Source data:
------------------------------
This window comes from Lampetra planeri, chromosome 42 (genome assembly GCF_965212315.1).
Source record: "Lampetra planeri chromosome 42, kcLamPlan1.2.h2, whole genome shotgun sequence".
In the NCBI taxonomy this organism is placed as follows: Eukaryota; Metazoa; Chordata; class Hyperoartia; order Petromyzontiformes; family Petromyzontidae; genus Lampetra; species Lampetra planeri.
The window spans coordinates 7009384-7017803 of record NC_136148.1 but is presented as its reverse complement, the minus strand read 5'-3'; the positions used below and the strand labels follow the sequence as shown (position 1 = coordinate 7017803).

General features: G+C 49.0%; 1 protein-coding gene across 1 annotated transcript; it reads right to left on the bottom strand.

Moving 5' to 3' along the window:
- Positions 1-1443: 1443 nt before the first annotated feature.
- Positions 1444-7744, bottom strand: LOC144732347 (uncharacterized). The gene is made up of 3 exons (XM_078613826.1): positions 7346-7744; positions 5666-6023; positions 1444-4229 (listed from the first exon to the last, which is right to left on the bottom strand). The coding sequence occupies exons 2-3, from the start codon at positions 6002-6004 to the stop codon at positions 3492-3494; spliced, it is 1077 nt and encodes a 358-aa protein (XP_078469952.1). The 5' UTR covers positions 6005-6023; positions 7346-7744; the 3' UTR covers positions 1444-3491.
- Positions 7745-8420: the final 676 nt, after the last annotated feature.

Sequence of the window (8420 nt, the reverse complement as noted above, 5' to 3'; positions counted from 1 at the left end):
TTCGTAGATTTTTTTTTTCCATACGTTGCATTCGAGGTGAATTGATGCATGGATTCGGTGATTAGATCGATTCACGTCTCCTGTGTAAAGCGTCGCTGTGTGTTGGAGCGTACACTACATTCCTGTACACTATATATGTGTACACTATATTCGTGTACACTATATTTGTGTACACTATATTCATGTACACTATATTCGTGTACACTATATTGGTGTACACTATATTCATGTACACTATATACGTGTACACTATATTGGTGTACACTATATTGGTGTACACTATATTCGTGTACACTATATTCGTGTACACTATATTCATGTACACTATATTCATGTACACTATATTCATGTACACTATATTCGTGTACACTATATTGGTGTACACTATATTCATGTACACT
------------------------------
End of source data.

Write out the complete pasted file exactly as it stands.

This window comes from Lampetra planeri, chromosome 42 (genome assembly GCF_965212315.1).
Source record: "Lampetra planeri chromosome 42, kcLamPlan1.2.h2, whole genome shotgun sequence".
In the NCBI taxonomy this organism is placed as follows: Eukaryota; Metazoa; Chordata; class Hyperoartia; order Petromyzontiformes; family Petromyzontidae; genus Lampetra; species Lampetra planeri.
The window spans coordinates 7009384-7017803 of record NC_136148.1 but is presented as its reverse complement, the minus strand read 5'-3'; the positions used below and the strand labels follow the sequence as shown (position 1 = coordinate 7017803).

General features: G+C 49.0%; 1 protein-coding gene across 1 annotated transcript; it reads right to left on the bottom strand.

Moving 5' to 3' along the window:
- Positions 1-1443: 1443 nt before the first annotated feature.
- Positions 1444-7744, bottom strand: LOC144732347 (uncharacterized). The gene is made up of 3 exons (XM_078613826.1): positions 7346-7744; positions 5666-6023; positions 1444-4229 (listed from the first exon to the last, which is right to left on the bottom strand). The coding sequence occupies exons 2-3, from the start codon at positions 6002-6004 to the stop codon at positions 3492-3494; spliced, it is 1077 nt and encodes a 358-aa protein (XP_078469952.1). The 5' UTR covers positions 6005-6023; positions 7346-7744; the 3' UTR covers positions 1444-3491.
- Positions 7745-8420: the final 676 nt, after the last annotated feature.

Sequence of the window (8420 nt, the reverse complement as noted above, 5' to 3'; positions counted from 1 at the left end):
TTCGTAGATTTTTTTTTTCCATACGTTGCATTCGAGGTGAATTGATGCATGGATTCGGTGATTAGATCGATTCACGTCTCCTGTGTAAAGCGTCGCTGTGTGTTGGAGCGTACACTACATTCCTGTACACTATATATGTGTACACTATATTCGTGTACACTATATTTGTGTACACTATATTCATGTACACTATATTCGTGTACACTATATTGGTGTACACTATATTCATGTACACTATATACGTGTACACTATATTGGTGTACACTATATTGGTGTACACTATATTCGTGTACACTATATTCGTGTACACTATATTCATGTACACTATATTCATGTACACTATATTCATGTACACTATATTCGTGTACACTATATTGGTGTACACTATATTCATGTACACT